Ebinport Elementary School kindergartners spent Thursday morning in their outdoor classroom with some of the school garden’s hardest-working volunteers – their earthworms.
For the third year in a row, garden coordinator Kelly Sebastian guided kindergarten students as each released a worm into the garden.
From garden seed to cafeteria table, the students learn to make connections to the foods they eat, said Sebastian, who works with classroom teachers to create garden programming that supports curriculum in science, math, history and other subjects.
A mix of night crawlers and red worms – many from a local bait shop – arrived at the school Monday, got a quick bath from the students, and spent the next three days in the kindergarten classrooms before being released into the garden.
The worms will aerate the garden soil and consume and digest organic materials to produce vermicastings – the kindergarteners prefer the term “worm poop” – rich in nutrients and beneficial microorganisms.
Kindergarten teacher Stacy Bailey and assistant teacher Amanda Shumpert joined their class in the garden for the earthworm release.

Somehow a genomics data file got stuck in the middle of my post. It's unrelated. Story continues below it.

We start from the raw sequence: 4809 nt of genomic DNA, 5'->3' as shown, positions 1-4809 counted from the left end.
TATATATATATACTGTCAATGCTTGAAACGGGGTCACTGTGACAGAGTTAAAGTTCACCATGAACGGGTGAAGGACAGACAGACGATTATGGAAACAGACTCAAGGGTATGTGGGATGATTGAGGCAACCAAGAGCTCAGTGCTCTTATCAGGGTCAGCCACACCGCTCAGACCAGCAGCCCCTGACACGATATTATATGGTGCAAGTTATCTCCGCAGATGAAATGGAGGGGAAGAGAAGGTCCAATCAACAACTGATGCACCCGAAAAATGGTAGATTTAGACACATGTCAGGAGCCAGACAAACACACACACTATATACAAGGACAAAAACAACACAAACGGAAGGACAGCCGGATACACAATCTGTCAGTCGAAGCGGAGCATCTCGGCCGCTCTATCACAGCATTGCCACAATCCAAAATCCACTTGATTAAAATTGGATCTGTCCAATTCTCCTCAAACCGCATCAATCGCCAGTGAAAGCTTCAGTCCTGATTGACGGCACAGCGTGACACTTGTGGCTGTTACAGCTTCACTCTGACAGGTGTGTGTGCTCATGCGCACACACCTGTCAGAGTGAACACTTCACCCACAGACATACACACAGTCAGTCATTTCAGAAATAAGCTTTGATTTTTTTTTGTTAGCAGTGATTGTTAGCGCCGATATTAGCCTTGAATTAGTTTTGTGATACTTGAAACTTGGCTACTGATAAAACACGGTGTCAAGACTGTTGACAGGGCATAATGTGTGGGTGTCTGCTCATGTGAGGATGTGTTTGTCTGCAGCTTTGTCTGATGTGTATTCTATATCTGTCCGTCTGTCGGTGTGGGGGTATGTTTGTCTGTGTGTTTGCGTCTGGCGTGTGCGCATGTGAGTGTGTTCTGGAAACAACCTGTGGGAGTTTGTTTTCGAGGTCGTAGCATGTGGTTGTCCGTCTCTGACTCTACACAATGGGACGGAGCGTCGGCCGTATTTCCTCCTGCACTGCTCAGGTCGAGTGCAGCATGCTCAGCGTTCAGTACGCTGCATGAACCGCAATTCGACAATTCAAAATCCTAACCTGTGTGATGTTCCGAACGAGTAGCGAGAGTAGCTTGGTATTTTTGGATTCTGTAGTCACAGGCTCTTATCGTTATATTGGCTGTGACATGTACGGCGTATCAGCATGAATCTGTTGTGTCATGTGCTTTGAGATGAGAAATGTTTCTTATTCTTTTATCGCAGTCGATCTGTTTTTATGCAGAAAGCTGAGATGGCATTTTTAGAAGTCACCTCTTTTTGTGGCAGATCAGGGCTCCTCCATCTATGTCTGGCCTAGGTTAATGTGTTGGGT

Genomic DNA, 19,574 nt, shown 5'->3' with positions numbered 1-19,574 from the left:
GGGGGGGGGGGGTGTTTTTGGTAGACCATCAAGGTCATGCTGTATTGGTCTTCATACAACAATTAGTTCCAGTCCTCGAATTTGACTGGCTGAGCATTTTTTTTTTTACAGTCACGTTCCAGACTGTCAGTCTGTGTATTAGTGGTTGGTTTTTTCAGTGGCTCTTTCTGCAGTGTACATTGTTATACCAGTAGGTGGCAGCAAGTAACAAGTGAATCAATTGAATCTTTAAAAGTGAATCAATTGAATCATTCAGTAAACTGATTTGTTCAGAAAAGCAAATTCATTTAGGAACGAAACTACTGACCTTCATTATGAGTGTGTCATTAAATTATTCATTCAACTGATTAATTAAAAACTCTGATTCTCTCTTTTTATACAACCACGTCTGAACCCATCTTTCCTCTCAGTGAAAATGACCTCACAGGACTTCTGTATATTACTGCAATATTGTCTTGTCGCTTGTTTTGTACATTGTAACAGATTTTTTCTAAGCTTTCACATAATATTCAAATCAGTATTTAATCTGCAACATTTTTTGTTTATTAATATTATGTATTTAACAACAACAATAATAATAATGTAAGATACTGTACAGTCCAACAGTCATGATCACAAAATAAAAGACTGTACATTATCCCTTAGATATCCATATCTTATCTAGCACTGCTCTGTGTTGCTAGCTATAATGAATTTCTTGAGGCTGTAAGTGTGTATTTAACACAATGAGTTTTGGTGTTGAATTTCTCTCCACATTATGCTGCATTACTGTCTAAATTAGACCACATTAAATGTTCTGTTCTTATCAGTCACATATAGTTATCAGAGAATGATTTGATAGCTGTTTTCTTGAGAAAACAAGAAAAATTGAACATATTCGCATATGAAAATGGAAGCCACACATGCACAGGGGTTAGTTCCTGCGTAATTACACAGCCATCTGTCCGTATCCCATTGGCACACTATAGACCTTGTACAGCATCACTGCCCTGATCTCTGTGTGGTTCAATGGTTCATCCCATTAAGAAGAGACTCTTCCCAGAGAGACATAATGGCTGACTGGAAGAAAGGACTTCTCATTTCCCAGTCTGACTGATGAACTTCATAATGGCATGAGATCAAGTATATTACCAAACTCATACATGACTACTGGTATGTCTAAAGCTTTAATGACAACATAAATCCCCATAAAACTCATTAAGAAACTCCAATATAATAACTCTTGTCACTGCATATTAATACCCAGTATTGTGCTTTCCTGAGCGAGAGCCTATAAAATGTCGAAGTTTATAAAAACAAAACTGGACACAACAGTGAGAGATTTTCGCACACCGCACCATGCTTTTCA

For the most part, Bailey said, the hands-on addition to the science curriculum was a hit with students as they explored the biology and benefits of the five-hearted, skin-breathing, nearly brainless organisms.
Two of Bailey’s students, Judah Linehard and Zoey Elliott, worked together to find a good spot for a night crawler named Katie. Along with the other worms in the garden, Katie will have important work to do.
“They make our plants grow,” Judah said. “When they make their tunnels, the roots grow really high. They eat the stuff from the soil.”
Earthworm day is “very exciting” for Sebastian.
“They have these earthworms that they’ve studied in the classroom and they’re hanging around the garden,” she said. “Some of the kids love it, and some of them are kind of scared.
“They just get to find their perfect spot for their personal earthworm.”